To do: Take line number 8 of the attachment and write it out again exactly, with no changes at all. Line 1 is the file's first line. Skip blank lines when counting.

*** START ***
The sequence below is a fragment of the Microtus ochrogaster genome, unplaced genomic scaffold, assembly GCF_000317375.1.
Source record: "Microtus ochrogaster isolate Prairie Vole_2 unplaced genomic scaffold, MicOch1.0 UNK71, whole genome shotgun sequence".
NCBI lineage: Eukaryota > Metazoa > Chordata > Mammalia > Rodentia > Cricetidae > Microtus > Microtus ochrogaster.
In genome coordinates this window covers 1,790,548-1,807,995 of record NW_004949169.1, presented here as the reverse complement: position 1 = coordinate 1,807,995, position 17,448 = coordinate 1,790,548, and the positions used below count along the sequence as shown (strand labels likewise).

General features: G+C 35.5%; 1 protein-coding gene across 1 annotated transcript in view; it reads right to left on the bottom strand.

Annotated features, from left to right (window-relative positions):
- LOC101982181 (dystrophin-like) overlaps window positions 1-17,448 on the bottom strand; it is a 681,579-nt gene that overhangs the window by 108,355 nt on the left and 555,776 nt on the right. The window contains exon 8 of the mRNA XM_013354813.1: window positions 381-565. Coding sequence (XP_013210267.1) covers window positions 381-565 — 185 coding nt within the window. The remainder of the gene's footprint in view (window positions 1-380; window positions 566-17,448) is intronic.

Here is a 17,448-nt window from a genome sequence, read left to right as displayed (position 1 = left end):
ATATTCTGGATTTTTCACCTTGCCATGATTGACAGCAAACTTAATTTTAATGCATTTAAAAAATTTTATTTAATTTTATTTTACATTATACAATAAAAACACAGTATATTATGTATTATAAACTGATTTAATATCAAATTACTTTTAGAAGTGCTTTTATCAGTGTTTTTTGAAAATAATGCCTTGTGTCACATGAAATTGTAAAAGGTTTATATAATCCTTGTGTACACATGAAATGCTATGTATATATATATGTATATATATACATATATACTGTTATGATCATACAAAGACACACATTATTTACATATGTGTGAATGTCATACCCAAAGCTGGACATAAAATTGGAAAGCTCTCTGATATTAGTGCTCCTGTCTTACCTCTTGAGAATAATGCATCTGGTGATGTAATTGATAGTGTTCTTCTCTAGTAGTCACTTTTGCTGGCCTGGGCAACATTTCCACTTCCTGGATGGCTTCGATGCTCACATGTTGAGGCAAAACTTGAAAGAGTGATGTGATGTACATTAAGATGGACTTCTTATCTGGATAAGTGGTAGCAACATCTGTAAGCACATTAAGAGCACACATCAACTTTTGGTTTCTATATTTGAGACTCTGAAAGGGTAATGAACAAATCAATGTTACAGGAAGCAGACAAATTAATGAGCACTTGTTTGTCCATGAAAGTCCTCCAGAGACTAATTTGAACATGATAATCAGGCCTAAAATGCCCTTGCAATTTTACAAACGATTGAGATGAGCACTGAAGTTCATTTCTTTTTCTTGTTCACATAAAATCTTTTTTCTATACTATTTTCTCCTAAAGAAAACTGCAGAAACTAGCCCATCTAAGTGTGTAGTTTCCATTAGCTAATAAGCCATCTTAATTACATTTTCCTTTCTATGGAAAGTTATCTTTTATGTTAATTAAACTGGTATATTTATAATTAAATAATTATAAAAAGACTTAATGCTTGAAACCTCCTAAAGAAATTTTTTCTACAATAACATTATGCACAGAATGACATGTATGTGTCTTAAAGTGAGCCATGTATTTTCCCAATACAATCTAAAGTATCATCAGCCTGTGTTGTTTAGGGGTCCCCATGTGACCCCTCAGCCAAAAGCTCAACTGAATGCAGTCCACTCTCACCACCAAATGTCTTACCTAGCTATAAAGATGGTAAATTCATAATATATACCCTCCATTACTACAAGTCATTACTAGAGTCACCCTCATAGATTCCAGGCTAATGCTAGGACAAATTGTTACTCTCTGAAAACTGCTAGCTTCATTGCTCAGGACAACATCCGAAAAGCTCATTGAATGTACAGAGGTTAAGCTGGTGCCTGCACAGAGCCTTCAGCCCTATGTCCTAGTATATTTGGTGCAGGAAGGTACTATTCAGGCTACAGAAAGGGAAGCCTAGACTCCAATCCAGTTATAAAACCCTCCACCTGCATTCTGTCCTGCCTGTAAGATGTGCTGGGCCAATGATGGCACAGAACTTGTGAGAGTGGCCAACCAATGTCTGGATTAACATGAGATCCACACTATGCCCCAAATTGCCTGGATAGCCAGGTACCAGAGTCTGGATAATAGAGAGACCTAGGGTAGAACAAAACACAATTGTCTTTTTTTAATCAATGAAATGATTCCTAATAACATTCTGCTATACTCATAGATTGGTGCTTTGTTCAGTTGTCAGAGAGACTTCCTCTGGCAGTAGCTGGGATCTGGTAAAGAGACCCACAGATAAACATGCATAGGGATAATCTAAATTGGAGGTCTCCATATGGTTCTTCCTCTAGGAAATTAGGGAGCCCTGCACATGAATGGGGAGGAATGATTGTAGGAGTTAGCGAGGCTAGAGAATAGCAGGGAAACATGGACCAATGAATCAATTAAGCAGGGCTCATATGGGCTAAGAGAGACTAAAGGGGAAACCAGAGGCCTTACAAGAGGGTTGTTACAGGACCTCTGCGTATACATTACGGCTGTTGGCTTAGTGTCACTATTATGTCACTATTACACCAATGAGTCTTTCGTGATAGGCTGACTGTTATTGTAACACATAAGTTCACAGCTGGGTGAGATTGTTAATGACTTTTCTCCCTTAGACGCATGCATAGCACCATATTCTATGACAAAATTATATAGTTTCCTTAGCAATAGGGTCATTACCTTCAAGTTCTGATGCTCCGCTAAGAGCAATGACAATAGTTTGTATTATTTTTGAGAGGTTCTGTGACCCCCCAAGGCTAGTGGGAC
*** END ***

Here is a 17,448-nt window from a genome sequence, read left to right as displayed (position 1 = left end):